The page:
TV REVIEW: Yobe helps them say sorry


FORGIVENESS is not easy and a lot of people struggle with it. But what happens when someone who hurt you or took the life of your loved one asks for forgiveness while they are in prison paying for their crime? The first season of Mzansi Magic’s, Yobe, gives offenders the opportunity to engage with victims of their crimes or their victim’s families. The show is a reminder of the importance of forgiveness, which is the first step to healing.


Hosted by Isibaya actor, Siyabonga Thwala, Yobe gives offenders the opportunity to ask for forgiveness from their victims or families of their victims. The show sees the offenders admitting to their crimes in order for them to be forgiven, giving the victims closure and the chance to carry on with their lives. The docu-series unpacks the stories of the perpetrators as they take accountability for their actions by apologising to their victims. The victim sets the tone for the dialogue by recalling the dreadful events that changed their lives. The offenders are also offered counselling in order for them to be able to forgive themselves. They are encouraged not to be hard on themselves and given the courage to step forward and admit what they have done. 


We live in a society that has lost its moral fibre. The justice system is attempting to rehabilitate offenders, but prison cannot undo the damage that has already been done. Reneilwe Sema, the director of local entertainment channels at M-Net, says viewers will relive the incident which resulted in the offender being jailed through re-enactment. “The offender then proceeds to write a letter to the victim or victim’s family expressing their desire to meet with them. Once both parties agree to meet face-to-face, mediation occurs under the guidance of trained correctional services facilitators and social workers,” he says. “Yobe is not just about seeking forgiveness, it also aims to unpack the socio-economic issues at the heart of South African crime stories and to explore the notion that change is possible for convicted offenders within the correctional system”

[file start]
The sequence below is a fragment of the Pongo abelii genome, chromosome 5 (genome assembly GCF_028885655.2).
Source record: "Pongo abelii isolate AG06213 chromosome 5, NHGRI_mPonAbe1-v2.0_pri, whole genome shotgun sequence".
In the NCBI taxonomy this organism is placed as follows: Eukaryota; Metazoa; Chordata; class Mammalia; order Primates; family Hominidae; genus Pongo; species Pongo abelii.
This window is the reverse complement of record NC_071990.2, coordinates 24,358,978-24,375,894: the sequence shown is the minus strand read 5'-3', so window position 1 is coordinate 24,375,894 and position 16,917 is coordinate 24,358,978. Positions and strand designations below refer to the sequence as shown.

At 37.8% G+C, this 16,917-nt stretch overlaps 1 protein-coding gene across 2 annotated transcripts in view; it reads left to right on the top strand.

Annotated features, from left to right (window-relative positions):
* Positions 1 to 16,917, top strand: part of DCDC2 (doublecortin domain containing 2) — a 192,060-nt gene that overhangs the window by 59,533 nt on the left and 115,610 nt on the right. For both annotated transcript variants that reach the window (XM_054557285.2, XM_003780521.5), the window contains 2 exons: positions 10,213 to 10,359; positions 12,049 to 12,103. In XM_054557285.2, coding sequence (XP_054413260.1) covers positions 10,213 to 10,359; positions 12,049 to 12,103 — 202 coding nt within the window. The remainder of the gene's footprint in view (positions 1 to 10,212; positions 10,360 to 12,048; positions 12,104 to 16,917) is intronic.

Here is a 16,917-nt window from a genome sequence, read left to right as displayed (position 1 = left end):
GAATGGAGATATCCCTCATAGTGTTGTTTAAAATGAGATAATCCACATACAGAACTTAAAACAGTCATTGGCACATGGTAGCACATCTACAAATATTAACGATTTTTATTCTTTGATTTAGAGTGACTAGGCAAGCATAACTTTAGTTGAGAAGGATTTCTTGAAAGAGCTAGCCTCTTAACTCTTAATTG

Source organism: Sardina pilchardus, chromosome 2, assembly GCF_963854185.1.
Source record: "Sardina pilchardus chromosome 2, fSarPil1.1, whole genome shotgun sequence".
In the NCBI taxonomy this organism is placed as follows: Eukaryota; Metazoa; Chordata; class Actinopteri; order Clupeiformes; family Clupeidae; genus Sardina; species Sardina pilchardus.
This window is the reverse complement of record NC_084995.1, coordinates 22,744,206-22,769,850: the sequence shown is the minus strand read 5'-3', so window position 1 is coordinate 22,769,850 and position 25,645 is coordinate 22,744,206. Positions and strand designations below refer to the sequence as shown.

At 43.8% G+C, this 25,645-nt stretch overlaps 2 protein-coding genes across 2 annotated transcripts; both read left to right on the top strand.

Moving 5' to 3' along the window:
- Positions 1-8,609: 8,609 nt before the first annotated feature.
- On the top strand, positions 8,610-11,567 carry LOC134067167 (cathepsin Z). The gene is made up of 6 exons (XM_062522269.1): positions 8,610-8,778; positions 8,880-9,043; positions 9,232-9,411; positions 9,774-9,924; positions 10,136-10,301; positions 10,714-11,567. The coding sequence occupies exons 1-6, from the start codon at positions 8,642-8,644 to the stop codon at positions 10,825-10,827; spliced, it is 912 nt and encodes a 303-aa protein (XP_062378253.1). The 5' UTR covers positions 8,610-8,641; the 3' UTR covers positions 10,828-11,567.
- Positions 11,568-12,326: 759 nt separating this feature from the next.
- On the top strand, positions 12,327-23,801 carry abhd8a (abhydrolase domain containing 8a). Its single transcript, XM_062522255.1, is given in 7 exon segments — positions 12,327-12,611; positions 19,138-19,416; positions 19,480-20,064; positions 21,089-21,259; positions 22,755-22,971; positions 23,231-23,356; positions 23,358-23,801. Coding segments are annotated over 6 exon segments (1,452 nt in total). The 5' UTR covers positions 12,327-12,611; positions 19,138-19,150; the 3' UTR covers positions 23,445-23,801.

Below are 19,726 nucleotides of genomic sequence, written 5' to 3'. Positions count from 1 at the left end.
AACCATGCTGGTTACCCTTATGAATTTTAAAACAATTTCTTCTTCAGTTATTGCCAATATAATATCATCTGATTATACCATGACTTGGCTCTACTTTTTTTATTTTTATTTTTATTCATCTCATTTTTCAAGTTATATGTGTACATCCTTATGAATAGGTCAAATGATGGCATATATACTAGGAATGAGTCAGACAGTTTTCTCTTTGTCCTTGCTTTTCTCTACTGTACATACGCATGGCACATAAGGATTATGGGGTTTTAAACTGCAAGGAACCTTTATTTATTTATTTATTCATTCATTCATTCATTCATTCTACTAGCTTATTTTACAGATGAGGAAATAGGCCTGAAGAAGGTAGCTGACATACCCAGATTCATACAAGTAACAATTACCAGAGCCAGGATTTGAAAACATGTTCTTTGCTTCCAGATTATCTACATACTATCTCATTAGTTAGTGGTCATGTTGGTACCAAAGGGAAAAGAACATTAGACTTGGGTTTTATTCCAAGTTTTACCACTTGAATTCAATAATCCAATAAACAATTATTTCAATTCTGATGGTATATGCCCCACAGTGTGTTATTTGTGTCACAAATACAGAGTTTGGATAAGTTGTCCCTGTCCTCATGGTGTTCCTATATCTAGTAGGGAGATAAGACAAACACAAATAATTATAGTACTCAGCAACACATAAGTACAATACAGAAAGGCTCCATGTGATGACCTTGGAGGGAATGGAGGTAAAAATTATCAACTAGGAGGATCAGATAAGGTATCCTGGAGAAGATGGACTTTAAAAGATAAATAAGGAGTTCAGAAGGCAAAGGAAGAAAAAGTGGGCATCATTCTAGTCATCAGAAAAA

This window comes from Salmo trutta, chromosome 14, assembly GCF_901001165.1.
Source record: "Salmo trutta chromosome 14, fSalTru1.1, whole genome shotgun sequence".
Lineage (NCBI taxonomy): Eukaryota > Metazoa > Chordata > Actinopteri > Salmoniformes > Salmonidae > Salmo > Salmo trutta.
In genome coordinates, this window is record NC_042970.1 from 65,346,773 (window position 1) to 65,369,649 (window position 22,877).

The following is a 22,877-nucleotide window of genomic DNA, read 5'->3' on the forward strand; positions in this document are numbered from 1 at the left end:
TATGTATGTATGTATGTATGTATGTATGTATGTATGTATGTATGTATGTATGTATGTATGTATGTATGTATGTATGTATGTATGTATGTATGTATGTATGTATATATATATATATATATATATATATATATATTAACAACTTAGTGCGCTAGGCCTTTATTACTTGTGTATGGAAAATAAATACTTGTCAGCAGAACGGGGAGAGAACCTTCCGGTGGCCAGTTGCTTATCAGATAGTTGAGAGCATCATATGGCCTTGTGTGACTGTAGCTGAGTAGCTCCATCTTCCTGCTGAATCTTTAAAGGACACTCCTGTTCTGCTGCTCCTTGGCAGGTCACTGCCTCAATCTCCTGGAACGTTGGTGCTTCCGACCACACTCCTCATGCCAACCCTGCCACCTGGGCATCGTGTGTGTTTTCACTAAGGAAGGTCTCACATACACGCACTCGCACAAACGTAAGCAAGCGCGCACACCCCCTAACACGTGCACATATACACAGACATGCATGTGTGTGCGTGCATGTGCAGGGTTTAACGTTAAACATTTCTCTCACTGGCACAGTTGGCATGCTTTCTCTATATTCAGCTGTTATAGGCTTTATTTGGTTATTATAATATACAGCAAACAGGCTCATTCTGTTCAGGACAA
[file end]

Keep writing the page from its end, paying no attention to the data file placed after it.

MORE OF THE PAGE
Siyabonga says he understands the concept of the show and wants to bring peace to families. “South Africa has a long and painful history of violence and forgiveness. The driving force behind Yobe is to bring together people who have been hurt and done wrong by those behind bars and to help foster a conversation as a step towards forgiveness and ultimately closure,” he says.

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